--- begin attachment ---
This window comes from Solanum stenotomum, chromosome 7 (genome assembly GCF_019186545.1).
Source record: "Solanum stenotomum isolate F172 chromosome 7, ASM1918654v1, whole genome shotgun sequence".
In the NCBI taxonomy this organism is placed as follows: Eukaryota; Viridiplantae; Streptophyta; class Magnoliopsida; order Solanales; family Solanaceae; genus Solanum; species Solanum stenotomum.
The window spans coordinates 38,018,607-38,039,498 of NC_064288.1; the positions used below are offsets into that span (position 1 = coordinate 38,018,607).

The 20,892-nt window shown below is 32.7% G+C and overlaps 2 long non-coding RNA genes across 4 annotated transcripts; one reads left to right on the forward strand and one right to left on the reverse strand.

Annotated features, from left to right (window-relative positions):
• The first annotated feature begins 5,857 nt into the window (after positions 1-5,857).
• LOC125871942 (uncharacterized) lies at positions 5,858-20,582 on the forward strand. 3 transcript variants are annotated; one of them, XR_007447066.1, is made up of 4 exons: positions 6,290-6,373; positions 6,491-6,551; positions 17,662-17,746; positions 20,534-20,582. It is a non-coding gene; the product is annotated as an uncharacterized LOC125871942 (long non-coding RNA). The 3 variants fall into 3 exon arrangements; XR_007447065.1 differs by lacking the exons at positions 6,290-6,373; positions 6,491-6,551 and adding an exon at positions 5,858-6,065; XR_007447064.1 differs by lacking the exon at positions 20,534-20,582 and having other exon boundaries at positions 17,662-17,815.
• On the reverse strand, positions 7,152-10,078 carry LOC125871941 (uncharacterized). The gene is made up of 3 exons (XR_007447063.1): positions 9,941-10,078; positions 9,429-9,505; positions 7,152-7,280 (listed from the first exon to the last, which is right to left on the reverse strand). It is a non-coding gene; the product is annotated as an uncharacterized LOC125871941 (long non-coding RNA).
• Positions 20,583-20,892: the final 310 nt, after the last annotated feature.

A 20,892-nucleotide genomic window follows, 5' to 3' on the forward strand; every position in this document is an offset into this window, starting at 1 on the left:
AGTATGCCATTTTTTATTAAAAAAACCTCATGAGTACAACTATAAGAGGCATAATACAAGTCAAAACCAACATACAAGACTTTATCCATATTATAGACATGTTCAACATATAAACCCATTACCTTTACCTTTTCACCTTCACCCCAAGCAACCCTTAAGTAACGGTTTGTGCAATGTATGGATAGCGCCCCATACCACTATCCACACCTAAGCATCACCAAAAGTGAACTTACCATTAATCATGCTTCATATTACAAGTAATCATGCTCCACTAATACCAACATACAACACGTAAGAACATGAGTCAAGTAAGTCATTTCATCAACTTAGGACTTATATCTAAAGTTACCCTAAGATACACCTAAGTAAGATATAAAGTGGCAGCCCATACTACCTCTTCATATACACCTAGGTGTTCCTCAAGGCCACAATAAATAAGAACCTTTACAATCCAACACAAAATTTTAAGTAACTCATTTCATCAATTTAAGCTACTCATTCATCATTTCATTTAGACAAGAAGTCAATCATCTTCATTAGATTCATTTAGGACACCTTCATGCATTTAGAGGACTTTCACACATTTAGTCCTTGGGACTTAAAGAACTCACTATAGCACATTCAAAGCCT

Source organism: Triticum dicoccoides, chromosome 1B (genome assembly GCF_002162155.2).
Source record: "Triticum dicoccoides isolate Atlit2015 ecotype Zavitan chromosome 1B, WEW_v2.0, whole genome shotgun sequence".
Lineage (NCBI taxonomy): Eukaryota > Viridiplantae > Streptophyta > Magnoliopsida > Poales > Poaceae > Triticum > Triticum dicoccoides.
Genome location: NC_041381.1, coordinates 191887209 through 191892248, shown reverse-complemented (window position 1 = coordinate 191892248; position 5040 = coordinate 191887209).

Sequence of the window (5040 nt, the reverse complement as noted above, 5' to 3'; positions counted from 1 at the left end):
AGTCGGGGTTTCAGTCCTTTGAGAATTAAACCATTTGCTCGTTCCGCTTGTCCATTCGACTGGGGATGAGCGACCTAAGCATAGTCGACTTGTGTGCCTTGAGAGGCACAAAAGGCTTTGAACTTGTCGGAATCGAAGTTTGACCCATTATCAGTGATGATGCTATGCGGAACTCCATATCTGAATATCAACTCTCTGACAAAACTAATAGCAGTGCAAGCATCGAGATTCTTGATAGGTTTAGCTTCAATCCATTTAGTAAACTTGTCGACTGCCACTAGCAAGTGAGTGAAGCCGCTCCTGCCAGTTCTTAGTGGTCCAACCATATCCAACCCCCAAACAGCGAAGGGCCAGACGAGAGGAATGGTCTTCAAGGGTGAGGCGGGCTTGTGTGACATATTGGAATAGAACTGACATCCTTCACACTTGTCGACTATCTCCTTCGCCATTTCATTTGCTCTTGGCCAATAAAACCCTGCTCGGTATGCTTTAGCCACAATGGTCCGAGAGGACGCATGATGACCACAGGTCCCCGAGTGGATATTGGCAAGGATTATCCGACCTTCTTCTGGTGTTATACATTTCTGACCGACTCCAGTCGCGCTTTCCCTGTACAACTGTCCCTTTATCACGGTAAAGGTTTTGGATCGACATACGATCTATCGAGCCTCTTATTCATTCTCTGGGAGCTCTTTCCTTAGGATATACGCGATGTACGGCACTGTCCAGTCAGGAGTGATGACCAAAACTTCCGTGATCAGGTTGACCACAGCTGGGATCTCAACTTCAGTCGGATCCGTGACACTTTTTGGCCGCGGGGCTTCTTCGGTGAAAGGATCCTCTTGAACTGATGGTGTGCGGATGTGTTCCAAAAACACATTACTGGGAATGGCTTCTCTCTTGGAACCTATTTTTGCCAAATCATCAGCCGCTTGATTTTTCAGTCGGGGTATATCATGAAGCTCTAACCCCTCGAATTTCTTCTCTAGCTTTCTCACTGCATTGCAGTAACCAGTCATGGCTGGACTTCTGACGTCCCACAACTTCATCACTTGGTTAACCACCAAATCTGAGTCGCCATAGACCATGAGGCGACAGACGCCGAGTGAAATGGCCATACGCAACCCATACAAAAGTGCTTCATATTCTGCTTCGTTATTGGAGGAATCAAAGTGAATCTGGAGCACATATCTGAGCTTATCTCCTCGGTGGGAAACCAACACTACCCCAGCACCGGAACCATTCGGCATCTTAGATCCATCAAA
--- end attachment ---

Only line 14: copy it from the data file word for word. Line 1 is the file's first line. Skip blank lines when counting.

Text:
Source record: "Triticum dicoccoides isolate Atlit2015 ecotype Zavitan chromosome 1B, WEW_v2.0, whole genome shotgun sequence".